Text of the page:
'Quitaly' risk premium lingers even as Italy's new
government commits to euro
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[June 19, 2018]
By Dhara Ranasinghe, Sujata Rao and Ritvik Carvalho
LONDON (Reuters) - Italian financial assets
still carry a risk premium regardless of the new government's commitment
to euro membership, with the coalition's promised spending plans still
expected to trigger a clash with European Union authorities later his
Since coming to power earlier this month the new government in Rome -
comprising the populist 5-Star Movement and far-right League - has been
at pains to reaffirm its support for the euro. That commitment has at
least partly reversed a late-May bond selloff, sparked by fears of snap
elections that might become a de facto referendum on the single
But uncertainty over Italy's future within the euro lingers.
"'Quitaly' or 'Italexit', or whatever you wish to call the possibility
of Italy leaving the euro area, is not on the political horizon. But
once the seed of risk is planted, financial markets tend to
extrapolate," said Shweta Singh, senior economist at TS Lombard.
Another crunch could come in October when the government's 2019 budget
is released. Its proposed spending plans are at odds with EU fiscal
rules and, if carried out in full, could worsen what is already the euro
zone's second-highest public debt ratio.
There are also concerns the new administration has not entirely shelved
prior plans to issue short-dated securities to pay state arrears - a
move some fear effectively creates a parallel payments system and proxy
So how significant are these risks in the eyes of investors and what
gauges do financial markets use to measure the outside chance of "Quitaly"?
Here are some that are monitored closely and will be watched over the
1. Getting real
Italy's yield spreads over Germany widened at the end of May to over 300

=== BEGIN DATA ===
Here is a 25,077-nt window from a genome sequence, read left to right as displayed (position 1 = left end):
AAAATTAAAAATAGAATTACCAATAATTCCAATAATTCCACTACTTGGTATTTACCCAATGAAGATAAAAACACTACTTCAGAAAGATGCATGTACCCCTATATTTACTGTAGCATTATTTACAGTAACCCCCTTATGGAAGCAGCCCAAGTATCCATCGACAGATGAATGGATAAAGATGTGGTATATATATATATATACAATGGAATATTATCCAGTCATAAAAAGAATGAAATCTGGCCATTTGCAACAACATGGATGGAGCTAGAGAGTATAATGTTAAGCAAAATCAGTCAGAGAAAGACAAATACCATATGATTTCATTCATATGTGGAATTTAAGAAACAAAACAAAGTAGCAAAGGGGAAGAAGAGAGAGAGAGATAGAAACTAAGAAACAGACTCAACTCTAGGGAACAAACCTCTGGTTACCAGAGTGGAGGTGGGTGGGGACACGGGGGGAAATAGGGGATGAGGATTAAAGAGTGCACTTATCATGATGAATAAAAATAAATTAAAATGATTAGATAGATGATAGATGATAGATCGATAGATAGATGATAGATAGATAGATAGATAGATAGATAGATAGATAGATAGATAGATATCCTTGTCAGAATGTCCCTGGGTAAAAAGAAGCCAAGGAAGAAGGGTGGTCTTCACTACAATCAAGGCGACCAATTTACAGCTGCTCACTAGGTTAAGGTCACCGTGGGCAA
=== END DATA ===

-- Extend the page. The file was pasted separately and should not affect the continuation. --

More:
basis points, a five-year high. That is effectively the premium
investors demand to hold Italian debt because of its default risk. But
to gauge risk of re-denomination rather than just default, nominal yield
spreads may be inadequate.
A better gauge, according to Marcello Minenna, contract professor of
financial mathematics at Milan's Bocconi University, is the spread
between German and Italian "real" bond yields, i.e. the gap after
accounting for inflation differentials.
That spread currently stands around 3.5 percent, having risen above 4
percent during the Italy selloff peak on May 29 -- the highest since
mid-2013. Nominal yield spreads meanwhile are lower than that, around
2.2 percentage points. https://tmsnrt.rs/2JOI3Ez
Minenna explains that Italy's nominal yields do not properly reflect
inflation risks because its monetary policy is not set by its own
central bank which does not have the option, if needed, to buy
government bonds by printing money on a permanent basis.
So the BTP/Bund real spread is a better proxy of the default risk for
In a Quitaly scenario in which Rome reverts to the lira, a few things
would change: First Italy would set its own monetary policy, meaning its
securities would again reflect inflation risk. Second, default risk
would then include the inflation risk as all new debt would be in its
But because this currency would likely decline sharply in value against
the euro, Italian inflation would rise, causing investors to demand a
higher yield premium. Hence, "inflation risk would become again a first
component of the insolvency/default risk," Minenna said.
True, a sharp Italian inflation spike would also do this. But that's not
happening -- in fact, Italian annual inflation was at 1 percent in May,
half of German levels.
2. Welcome to New York
Italy, has two dollar-denominated bonds maturing in 2023 and 2033. Both
outperformed their Italian-issued, euro-denominated peers during May's
While yields on conventional long-dated Italian bond <IT10YT=RR> soared
more than 100 basis points in May, the yield on dollar-denominated